Diary of a Work-in-Progress

With consent from Emma, who is mentoring me on my novel, I’m going to chronologue our discussions and decisions and ideas and edits as I move forward with this novel, from now until publication…(jeez, that’s a ballsy thing to say!)

I was reading The Writers Tale recently – by Russell T Davies (screenwriter and showrunner for Doctor Who during the Tennant era) and he did a diarised email exchange with the magazine editor for Dr Who, which they turned into a book.

It was an amazing read – to see the mechanisms and thoughts of a writer during the process, to see how their stories changed and how they responded to feedback and obstacles…anyway, this is what I’m going for with this.

But before we can go forward, let me fill you in today on how it’s been going so far.

I started the image of simply this:

A little girl in spacesuit, stands on Mars and pulls a sword from a stone.

That was it – the root from which my current story, Ghosts of Mars, sprung and has continued to germinate.

I bashed out a rough outline, filled with lots of cool science, and then got to work on my characters (something I can still spending lots of time on, 2 years later!).

I could have saved myself, well, 2 years if only I’d really nailed the characters back then – I was too keen to write a cool story and I forgot the most important thing – the story ISN’T FOR ME! It’s for a reader and I’ve got to give them a character (on the page) who they can root for.

In my head, I’ve got the character nailed, and the side-effect of that is forgetting to put it on the page for the reader to see. I need regular reminding of this.

Anyway, much of that hastily written first draft no longer exists – I hacked and I hacked, something in the region of 20-30k that I’d written is now gone, with another 5-7k to go this week!

In fact, the opening section that got onto the longlist for UV2020, and got a highly commended, no longer exists – that old opening has gone and we now start much later. The very definition of killing your darlings!

Anyway, I’ve got a patchy first draft right now (though in reality some parts are 2/3rd draft!) while other parts aren’t even written at all yet! It’s a mess. Here’s a wee snapshot of my current outline, which is likely to change loads in the next few weeks:

Emma is not an outliner, like this and baulked a little at it, but was also keen to say that we all have to work in the way that helps us.

One of the disadvantages of working in such detail is that, as I said to her yesterday, I feel like the book is written in my head, with little leeway to be creative (of course, that’s not actually true!) but just part of the reason I’ve been struggling to write it.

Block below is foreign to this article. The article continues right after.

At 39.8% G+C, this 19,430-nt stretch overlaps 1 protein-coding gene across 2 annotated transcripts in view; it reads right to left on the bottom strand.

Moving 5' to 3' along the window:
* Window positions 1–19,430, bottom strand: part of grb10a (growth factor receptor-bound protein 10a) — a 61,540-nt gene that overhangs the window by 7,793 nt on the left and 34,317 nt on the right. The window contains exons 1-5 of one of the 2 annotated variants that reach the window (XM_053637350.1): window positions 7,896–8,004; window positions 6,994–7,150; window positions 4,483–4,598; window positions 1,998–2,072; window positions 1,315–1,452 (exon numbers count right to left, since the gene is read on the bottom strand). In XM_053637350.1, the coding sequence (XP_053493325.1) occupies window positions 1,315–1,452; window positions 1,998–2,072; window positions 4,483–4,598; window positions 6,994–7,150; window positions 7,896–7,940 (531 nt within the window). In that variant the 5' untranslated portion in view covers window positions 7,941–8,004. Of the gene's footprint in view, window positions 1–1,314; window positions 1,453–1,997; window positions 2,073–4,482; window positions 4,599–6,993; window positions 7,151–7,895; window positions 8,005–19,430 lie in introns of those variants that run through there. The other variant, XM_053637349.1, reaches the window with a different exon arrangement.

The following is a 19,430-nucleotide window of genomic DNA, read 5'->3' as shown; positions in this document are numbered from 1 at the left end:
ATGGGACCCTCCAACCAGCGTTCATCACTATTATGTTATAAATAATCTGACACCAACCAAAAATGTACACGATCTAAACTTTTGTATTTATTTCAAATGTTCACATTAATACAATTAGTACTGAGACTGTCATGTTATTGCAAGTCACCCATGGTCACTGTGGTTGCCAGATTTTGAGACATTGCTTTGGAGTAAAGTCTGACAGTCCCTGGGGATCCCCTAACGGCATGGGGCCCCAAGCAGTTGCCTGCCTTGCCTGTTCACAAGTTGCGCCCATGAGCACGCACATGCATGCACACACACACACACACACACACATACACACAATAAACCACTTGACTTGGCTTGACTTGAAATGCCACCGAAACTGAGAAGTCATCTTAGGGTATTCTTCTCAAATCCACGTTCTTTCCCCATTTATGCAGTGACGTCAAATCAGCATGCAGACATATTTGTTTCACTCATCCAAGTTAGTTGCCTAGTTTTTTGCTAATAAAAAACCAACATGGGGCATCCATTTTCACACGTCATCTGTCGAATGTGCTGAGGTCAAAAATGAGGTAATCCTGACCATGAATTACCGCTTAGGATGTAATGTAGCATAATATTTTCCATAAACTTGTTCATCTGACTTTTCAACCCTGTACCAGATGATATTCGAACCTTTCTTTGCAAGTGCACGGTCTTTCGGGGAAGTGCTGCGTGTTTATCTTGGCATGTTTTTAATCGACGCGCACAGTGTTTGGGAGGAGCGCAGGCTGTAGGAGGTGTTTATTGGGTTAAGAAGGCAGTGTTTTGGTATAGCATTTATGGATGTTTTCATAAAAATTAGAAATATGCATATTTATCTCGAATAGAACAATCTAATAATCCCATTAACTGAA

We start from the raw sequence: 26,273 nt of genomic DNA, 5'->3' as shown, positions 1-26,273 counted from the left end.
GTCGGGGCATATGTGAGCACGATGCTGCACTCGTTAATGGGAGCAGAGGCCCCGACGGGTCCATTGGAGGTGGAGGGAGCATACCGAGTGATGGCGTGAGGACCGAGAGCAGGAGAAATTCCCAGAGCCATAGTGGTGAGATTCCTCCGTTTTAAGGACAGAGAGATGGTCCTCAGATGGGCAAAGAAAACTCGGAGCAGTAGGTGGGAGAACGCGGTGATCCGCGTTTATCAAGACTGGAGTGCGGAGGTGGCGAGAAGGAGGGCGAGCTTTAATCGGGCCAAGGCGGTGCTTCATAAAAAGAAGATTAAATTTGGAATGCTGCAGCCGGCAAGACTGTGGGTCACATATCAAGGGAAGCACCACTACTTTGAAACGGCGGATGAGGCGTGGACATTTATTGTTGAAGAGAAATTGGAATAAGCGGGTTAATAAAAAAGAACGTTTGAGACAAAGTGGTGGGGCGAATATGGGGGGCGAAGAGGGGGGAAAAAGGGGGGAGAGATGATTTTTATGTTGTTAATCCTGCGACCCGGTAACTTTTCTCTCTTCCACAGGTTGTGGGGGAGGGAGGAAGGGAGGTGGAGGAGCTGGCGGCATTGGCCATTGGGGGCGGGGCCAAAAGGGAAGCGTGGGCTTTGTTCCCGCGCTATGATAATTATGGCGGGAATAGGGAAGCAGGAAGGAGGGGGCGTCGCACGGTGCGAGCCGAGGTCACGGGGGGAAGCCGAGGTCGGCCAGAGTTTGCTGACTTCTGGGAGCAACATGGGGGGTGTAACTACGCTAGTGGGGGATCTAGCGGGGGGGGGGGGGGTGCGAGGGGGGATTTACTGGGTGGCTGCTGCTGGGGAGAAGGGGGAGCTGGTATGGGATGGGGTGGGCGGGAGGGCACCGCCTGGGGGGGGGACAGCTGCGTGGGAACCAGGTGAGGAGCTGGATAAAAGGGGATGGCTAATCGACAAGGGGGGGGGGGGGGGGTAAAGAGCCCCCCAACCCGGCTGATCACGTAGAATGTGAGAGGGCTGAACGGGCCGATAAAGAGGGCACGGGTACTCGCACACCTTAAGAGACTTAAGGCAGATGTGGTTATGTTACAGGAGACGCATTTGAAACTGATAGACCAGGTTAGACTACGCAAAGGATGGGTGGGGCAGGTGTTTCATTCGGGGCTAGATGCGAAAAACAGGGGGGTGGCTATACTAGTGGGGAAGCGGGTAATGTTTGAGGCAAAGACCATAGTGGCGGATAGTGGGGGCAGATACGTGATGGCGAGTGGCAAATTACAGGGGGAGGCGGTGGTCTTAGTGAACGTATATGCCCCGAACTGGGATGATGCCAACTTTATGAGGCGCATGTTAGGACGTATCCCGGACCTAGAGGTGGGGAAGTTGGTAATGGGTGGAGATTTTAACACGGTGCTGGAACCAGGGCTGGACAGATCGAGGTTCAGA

Anyway, that’s why I approached Emma to help – often she’s just reminding me to keep it simple, keep it about the characters and how they feel and respond and what they want, and make sure that’s at the forefront of the story, something I do forget in my excitement at causing chaos and anguish for my characters! I forget that while I know how they are feeling/responding, I am not showing this to the reader effectively enough.

This is the massive advantage of having someone else read your work – I think it’s the most important thing to do for a writer – find someone who will read your work and not be afraid to tell you when something isn’t working.

Anyway, here’s a little insight into how our mentoring started – some emails back and forth:

Shared with kind permission from Emma.

You can see just from a pitch and an outline, which we discussed back in May, that I was already getting some good, honest feedback on the bigger story elements (at this stage, Emma hasn’t read any of the manuscript!).

Anyway, I’ll keep sharing these insights as I move forward with the blog.

Until next time, May the Force be with you! And I’ll leave you with my chief procrastination habit – a trailer video for the above book!

3 thoughts on “Diary of a Work-in-Progress

  1. Thanks for sharing this Stuart, it was fascinating to read! And it’s so easy to tell you and Emma have a great working relationship. The outline made me laugh as I have something that looks almost the same for my next story, which became so helpful in ensuring all the threads tie up and I can see where I’m going, otherwise I always get stuck. Good luck with the drafting, I have no doubt this is a bestseller in waiting!


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